Navigation Search

Select your location and role to view strategy and fund content

  • Global homepage
  • Australia
  • Belgique
  • Botswana
  • Denmark
  • Deutschland
  • España
  • Finland (Suomi)
  • France
  • Hong Kong (香港)
  • Ireland
  • Italia
  • Luxembourg
  • Namibia
  • Nederland
  • Norway
  • Österreich
  • Portugal
  • Singapore
  • South Africa
  • Sweden (Sverige)
  • Switzerland
  • United Kingdom
  • United States
  • International
Professional Investor
  • Professional Investor

Tailored for investment professionals this site provides information on our products, strategies and services. Please remember capital is at risk and past performance is not a guide to the future.

By entering you agree to our Terms & Conditions
Emerging Perspectives

Chinese real estate developers: Is bigger really better?

6 June 2018
Author: Tammy LloydAnalyst

By Tammy Lloyd, Analyst, Emerging Market Fixed Income

Which Real Estate Developers in China?

Size really counts in the competitive world of China’s real estate developers. On a recent visit to Shenzhen and Dongguan, we found big national developers are resolutely focused on growth. Many large developers are forecasting annual sales growth of at least 20% in 2018, on average. Some have even forecast over 100% year-on-year sales growth this year, despite sluggish overall market growth. This focus is explained by China’s policies to reduce leverage and speculation in key economic sectors such as real estate. Below we explore:

  • How tighter lending standards are benefiting larger property developers
  • Property market movements in tier 1 cities that are spilling over to periphery areas
  • Opportunities for US dollar focused debt investors

The consequences of stricter lending standards

Developers told us that local and national banks have been asked to reduce exposure to real estate lending, both construction loans to developers and mortgages to borrowers, to cool market speculation and soaring price appreciation. That has created a waterfall effect whereby the largest developers have reasonable access to low cost bank lending and the smaller, less operationally viable, developers are cut off. Growth to the right relative size and ranking – a moving target – has become a race to survive and prosper. It also becomes, when implemented in a competent way, self-fulfilling. Hence, in a country that has over 4,000 developers looking for ways to grow, it is those that rank among China’s largest that are most able to focus on growing sales and buying land in 2018. Their goal is to climb the ranks and achieve lower funding costs for themselves and their customers. Larger companies often pay a lower premium over and above the People’s Bank of China (PBOC) rate on loans than smaller developers (though debt ratios also play a role).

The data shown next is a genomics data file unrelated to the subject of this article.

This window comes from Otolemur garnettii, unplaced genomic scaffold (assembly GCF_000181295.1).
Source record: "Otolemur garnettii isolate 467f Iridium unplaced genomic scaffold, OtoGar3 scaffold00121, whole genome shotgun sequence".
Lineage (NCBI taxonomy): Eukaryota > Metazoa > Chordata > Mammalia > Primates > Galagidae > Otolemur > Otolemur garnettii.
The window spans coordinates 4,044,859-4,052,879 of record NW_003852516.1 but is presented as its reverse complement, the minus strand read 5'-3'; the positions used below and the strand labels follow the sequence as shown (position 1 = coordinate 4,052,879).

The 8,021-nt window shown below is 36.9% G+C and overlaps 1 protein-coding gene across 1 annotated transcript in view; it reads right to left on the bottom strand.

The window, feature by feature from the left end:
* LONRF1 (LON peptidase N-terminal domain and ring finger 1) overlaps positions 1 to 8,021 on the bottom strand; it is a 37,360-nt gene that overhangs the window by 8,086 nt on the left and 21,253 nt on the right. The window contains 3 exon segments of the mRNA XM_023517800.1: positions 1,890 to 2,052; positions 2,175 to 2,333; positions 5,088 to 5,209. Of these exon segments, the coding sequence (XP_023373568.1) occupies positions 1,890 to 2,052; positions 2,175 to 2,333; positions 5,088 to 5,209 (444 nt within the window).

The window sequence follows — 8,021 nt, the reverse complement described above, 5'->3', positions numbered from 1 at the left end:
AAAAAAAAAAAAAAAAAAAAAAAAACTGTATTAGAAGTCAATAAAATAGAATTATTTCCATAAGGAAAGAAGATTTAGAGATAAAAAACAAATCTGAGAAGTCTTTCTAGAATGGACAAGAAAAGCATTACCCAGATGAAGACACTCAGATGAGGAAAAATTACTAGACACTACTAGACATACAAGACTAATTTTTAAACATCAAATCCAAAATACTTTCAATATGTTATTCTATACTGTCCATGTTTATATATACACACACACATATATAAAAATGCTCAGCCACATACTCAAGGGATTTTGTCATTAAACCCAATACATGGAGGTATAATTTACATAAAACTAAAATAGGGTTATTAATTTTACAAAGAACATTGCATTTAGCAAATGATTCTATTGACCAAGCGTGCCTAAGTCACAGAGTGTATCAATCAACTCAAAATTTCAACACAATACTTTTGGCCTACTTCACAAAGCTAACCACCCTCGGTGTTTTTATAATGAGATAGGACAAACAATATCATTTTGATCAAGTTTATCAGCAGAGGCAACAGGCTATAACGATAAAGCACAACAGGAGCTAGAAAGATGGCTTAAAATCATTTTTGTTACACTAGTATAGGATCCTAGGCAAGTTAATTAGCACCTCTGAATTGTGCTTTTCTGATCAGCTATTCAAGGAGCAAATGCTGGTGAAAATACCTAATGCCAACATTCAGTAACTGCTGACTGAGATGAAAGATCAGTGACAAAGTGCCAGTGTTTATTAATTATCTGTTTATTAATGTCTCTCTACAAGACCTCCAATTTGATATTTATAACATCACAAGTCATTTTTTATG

The good news for investors in the larger companies is that big developers have taken advantage of scale and funding costs to gain market share. The estimated market share held by the top 10 developers has doubled from 15% in 2012 to around 30% this year*. This has created an alternative source of land supply whereby bigger developers can cherry pick the best projects from financially strapped smaller developers. These opportunities have been reducing their reliance on highly competitive local government land auctions, but have also helped the smaller developers by reducing the likelihood of a swathe of defaults given many of these smaller developers may have onshore bonds.

On the ground analysis of Shenzhen and neighbouring cities